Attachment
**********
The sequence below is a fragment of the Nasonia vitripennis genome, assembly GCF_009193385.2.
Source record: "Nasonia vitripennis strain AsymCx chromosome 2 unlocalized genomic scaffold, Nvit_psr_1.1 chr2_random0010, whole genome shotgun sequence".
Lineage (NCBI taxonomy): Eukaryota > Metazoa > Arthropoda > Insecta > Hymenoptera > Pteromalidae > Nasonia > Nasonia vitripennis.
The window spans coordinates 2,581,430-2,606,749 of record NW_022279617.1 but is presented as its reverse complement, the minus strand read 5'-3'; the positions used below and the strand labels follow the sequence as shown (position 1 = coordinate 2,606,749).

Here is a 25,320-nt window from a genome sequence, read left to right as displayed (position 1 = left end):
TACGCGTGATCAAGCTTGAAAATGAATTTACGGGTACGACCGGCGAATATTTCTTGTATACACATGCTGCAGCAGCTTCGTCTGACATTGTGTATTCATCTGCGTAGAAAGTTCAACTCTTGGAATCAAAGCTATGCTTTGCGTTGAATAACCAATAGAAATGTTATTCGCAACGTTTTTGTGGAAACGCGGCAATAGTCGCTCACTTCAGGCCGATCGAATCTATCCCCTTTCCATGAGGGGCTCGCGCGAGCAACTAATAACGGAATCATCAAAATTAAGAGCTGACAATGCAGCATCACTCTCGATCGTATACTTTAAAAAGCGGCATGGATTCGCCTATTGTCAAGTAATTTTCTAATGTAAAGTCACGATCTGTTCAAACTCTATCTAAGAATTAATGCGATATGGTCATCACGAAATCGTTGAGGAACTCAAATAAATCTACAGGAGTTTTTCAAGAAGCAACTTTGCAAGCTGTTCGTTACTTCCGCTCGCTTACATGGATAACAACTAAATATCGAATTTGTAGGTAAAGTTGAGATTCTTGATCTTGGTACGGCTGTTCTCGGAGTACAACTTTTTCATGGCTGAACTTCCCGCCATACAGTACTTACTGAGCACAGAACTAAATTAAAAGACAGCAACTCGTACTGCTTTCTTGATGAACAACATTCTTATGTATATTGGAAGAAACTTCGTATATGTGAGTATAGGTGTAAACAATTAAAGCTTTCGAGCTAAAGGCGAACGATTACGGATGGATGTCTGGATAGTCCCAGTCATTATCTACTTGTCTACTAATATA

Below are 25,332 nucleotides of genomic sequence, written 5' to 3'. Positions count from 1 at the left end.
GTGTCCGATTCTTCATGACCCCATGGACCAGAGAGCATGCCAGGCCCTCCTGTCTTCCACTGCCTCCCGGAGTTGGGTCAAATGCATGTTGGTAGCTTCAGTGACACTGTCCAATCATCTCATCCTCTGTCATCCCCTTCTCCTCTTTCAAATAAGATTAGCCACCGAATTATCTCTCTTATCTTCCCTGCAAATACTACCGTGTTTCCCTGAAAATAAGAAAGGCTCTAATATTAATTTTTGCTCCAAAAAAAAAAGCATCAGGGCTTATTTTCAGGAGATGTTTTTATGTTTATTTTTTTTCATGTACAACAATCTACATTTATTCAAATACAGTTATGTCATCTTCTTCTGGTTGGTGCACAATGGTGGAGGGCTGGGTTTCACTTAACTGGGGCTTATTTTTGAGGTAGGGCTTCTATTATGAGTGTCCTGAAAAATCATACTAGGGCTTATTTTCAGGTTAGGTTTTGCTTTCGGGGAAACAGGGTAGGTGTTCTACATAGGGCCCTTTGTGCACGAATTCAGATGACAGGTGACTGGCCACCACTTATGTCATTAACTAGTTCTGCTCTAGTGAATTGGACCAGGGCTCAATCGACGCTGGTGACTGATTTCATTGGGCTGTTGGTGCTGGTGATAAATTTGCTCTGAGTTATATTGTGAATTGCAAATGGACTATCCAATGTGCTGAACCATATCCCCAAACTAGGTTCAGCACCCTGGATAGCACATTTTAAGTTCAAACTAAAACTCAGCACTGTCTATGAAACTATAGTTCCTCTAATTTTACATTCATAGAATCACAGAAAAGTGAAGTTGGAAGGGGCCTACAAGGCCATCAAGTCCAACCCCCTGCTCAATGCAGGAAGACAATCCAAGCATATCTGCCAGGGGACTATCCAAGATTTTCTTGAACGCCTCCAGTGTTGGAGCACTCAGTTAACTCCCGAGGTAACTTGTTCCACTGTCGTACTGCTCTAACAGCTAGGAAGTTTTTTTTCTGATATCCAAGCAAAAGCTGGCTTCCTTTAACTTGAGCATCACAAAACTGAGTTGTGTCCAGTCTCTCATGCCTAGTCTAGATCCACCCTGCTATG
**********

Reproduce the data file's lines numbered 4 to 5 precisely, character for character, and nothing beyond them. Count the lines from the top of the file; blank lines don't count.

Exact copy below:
The window spans coordinates 2,581,430-2,606,749 of record NW_022279617.1 but is presented as its reverse complement, the minus strand read 5'-3'; the positions used below and the strand labels follow the sequence as shown (position 1 = coordinate 2,606,749).

Here is a 25,320-nt window from a genome sequence, read left to right as displayed (position 1 = left end):